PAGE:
It all began when a major problem of overwhelming proportions dropped into her lap one day, and, on my way out the door to meet her at a restaurant for a crisis management discussion, I looked in my fridge and grabbed what I had on hand — some leftover meatloaf. Others might have stopped to pick up flowers or a card or perhaps a book to encourage their hurting friend. Leave it to me to grab leftover meatloaf. Someone is hurting? My auto-response is to feed them. When people are in pain, I turn into a character not unlike the mothers from My Big Fat Greek Wedding. “You no feel happy? No worry, I make you meatloaf.”
I listened empathically as my good friend shared her heart-wrenching dilemma, hopefully creating a soft, safe space for her pain to land. As we parted, I reached down to my bag and pulled out a Tupperware container.
“I’m so sorry you are going through this. With all my heart, I wish I could fix everything. But since I can’t, I brought meatloaf.”
We both laughed, even through the misty tears. And that’s how “meatloaf” became a symbol of tangible caring between us. As in most friendships, Lindsey and I have taken turns being in crisis, so it wasn’t long before something tough happened in my life, and I was the one in emotional agony. This time my friend brought me the “meatloaf” — which evolved to mean comfort food in any form: from a bottle of wine to a home-cooked meal to guacamole and chips at a favorite Mexican joint. After a recent minor surgery, she showed up at the door with a feast to put any Greek mother to shame: marinated grilled chicken on pita bread, accompanied by homemade tzatziki and a mint-feta-watermelon salad. Forget the pain pills; this food had healing powers. With every bite, I felt physically, emotionally, and spiritually nourished in body and soul, for such is the power of a meal prepared with love.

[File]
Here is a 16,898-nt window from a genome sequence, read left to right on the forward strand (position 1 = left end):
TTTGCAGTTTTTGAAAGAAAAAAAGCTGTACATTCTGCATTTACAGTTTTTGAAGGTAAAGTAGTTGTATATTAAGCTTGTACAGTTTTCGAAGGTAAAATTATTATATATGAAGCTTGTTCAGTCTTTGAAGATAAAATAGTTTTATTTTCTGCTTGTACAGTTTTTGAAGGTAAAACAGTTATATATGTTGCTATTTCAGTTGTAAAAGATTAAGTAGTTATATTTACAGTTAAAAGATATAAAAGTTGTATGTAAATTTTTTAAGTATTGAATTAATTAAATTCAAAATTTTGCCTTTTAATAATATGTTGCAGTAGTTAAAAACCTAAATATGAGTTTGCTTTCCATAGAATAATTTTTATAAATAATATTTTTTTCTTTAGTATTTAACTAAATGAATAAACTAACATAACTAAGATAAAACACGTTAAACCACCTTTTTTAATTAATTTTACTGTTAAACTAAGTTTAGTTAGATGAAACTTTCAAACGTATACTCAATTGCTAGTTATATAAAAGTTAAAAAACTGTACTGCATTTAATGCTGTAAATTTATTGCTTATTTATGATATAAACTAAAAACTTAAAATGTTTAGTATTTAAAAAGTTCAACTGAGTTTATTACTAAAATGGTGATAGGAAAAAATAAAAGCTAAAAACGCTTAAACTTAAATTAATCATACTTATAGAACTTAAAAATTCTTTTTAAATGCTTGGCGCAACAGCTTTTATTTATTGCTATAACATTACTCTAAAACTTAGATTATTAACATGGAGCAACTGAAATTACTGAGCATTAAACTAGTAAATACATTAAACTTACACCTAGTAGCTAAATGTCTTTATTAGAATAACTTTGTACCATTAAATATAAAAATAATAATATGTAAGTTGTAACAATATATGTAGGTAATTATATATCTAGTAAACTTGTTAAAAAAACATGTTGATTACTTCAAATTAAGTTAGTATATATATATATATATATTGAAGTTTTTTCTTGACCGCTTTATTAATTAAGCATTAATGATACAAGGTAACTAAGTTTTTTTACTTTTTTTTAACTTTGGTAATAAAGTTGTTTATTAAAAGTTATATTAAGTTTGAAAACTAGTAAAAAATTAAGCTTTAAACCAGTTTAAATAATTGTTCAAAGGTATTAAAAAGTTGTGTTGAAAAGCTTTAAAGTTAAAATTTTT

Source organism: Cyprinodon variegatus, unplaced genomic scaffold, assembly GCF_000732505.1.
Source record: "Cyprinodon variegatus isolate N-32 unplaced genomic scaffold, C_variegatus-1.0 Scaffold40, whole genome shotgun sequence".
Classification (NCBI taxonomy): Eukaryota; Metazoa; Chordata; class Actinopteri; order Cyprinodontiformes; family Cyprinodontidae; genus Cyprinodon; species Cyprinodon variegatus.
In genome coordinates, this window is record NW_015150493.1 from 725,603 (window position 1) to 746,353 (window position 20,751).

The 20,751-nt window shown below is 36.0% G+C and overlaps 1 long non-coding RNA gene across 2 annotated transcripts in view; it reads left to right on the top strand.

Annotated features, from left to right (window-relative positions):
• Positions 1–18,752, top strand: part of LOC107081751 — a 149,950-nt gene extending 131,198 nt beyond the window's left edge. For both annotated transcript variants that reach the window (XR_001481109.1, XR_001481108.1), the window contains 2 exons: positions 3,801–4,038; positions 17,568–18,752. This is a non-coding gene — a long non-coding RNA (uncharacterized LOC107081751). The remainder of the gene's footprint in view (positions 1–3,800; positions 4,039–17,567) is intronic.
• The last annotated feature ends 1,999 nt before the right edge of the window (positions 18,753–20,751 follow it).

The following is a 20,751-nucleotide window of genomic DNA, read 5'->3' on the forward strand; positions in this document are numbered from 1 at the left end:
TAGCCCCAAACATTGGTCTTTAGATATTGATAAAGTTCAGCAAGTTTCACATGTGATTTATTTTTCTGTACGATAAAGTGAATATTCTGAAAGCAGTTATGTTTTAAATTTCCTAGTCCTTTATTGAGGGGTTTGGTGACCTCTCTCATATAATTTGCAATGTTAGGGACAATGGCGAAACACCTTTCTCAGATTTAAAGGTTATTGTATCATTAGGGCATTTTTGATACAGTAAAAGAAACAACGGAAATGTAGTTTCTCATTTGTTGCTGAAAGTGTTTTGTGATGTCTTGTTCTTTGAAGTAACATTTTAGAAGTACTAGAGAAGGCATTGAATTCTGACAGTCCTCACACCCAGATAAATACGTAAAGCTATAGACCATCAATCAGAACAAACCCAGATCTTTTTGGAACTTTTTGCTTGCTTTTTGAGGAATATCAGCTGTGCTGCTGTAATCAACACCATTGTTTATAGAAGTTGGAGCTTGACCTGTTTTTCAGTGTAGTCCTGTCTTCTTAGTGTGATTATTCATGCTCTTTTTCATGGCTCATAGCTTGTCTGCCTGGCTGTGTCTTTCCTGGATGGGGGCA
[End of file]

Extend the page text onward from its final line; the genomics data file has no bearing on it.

Recently a friend who was walking through a painful crisis came to stay the night, have supper, and enjoy some much needed TLC. She and I visited over wine as I chopped, grilled, and roasted. Out of the mess that was now my kitchen came a beautiful spread: fresh Norwegian salmon, topped with a salsa of peaches and avocados with a little lime, salt, and sugar, surrounded by roasted mushrooms, sweet peppers, and summer squash. To the side sat Lindsey’s famous Greek watermelon salad. My friend surveyed both the damage and the outcome and said, “Becky, just standing in your kitchen is healing to me.”
I didn’t know whether to laugh or cry. The kitchen has become a place for nurturing souls as well as coaxing good meals into being. Cooking also serves as a living metaphor, for beauty and delight does not appear in a vacuum of a perfectly ordered and clean life, or kitchen. It takes a lot of messes, small and large, to create a life — and a feast — worth its weight in goodness.
Excerpt from We Laugh, We Cry, We Cook: A Mom andDaughter Dish About the Food that Delights Them and the Love that Binds Them by Becky Johnson and Rachel Randolph. Used with permission.